# Why is O notation the worst case? [duplicate]

I don't understand why O notation is the worst case. If this notations describes a function f such that 0 <= f(n) <= cg(n), we can see that in any case f will be smaller that the original function g that describes the running time. In my idea, f(n) describes a better option because the running time is less for any input n. Someone can explain me please why O notation is the worst case?﻿

## marked as duplicate by David Richerby, Yuval Filmus algorithms StackExchange.ready(function() { if (StackExchange.options.isMobile) return; $('.dupe-hammer-message-hover:not(.hover-bound)').each(function() { var$hover = $(this).addClass('hover-bound'),$msg = $hover.siblings('.dupe-hammer-message');$hover.hover( function() { $hover.showInfoMessage('', { messageElement:$msg.clone().show(), transient: false, position: { my: 'bottom left', at: 'top center', offsetTop: -7 }, dismissable: false, relativeToBody: true }); }, function() { StackExchange.helpers.removeMessages(); } ); }); }); Feb 5 at 2:35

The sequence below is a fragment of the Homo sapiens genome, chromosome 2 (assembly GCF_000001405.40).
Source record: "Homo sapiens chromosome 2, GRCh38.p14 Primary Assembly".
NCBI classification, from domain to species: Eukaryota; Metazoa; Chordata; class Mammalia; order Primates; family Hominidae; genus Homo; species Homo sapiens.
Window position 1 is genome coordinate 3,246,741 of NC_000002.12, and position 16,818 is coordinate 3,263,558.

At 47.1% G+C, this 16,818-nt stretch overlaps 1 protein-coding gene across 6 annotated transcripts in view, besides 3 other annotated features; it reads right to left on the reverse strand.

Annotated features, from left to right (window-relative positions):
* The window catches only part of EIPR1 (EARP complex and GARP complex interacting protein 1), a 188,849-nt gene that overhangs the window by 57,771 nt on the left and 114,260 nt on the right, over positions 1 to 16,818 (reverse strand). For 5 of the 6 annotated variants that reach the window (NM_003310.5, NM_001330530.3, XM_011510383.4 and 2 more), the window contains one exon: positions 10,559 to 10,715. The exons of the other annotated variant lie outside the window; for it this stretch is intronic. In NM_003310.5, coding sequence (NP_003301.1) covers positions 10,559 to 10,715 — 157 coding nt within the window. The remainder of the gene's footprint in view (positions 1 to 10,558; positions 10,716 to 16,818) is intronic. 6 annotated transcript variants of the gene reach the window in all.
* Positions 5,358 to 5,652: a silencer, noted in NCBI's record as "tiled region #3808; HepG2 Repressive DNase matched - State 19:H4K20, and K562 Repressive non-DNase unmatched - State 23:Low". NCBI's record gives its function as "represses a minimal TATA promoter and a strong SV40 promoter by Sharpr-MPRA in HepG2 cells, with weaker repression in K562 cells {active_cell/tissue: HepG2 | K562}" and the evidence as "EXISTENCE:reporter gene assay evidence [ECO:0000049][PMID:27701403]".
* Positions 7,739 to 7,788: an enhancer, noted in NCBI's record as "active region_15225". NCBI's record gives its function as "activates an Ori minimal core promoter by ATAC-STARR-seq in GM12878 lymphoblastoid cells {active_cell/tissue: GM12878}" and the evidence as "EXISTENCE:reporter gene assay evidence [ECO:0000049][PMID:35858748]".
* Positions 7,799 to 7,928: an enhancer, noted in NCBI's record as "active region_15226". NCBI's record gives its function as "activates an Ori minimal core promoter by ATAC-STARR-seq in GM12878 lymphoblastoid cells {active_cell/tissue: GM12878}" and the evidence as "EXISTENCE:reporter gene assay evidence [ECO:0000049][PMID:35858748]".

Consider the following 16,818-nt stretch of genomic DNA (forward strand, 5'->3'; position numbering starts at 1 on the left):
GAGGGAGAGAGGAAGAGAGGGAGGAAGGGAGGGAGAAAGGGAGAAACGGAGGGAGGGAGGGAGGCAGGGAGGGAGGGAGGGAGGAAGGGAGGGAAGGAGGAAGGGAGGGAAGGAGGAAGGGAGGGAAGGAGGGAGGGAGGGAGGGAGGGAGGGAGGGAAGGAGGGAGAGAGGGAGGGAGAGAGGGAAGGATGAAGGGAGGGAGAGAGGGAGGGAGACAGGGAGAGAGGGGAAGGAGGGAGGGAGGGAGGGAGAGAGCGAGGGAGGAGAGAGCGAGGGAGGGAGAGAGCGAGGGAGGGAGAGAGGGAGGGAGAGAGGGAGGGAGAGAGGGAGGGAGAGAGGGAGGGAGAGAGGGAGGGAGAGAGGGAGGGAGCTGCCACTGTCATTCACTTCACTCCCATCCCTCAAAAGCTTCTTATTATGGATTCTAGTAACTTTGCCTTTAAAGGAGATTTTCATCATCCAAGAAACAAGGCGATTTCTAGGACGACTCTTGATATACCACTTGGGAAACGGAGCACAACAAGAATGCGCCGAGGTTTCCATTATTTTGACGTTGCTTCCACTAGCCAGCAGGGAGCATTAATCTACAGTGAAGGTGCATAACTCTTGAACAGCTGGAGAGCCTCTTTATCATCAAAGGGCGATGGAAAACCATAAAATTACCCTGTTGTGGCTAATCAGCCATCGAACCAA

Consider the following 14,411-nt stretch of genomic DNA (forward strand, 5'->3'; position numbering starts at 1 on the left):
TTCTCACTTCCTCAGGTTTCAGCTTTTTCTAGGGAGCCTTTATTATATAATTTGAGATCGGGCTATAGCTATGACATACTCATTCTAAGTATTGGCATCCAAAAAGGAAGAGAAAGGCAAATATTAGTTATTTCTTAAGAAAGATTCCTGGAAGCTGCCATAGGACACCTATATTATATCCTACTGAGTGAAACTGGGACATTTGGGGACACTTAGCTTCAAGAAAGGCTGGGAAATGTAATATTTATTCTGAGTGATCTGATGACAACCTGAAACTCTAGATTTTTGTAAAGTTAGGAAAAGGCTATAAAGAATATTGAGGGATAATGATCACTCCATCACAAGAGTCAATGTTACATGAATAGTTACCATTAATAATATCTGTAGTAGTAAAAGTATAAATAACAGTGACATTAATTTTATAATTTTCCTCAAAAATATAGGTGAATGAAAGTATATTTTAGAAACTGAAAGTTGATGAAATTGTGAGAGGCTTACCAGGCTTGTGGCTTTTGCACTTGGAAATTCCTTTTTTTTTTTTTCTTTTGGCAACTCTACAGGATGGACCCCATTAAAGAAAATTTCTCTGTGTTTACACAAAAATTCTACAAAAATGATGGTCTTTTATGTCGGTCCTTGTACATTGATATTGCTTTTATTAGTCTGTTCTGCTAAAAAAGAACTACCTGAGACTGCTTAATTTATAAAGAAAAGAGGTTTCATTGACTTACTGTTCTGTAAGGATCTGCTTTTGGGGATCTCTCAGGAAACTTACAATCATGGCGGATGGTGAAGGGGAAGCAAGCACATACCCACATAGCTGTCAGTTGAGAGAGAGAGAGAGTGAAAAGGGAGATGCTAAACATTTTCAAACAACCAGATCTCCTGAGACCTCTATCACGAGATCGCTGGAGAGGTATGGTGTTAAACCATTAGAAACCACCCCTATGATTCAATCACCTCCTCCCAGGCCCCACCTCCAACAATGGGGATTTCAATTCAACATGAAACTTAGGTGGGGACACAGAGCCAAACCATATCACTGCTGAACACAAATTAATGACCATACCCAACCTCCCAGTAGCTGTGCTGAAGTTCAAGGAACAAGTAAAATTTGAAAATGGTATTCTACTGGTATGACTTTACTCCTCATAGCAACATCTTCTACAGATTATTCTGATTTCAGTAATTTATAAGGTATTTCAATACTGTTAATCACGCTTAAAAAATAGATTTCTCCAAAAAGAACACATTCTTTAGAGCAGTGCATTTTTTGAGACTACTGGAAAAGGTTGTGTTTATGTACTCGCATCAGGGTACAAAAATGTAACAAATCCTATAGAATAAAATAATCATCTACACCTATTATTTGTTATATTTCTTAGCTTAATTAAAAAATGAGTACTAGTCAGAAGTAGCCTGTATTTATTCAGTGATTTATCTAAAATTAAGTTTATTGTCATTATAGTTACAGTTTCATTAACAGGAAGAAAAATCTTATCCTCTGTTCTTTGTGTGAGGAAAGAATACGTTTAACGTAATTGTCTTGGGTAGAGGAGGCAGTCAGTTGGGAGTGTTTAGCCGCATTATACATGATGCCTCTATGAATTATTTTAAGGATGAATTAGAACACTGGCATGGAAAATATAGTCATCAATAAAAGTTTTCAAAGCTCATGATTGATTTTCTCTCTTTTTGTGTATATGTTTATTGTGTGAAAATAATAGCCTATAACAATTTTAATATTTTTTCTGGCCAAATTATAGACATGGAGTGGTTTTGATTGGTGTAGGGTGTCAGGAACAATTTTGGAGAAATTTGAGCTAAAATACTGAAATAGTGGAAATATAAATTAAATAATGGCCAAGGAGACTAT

It doesn't, if $$f \in O(g)$$, it "just" tells us that $$g$$ is an asypmtotic upper bound for $$f$$.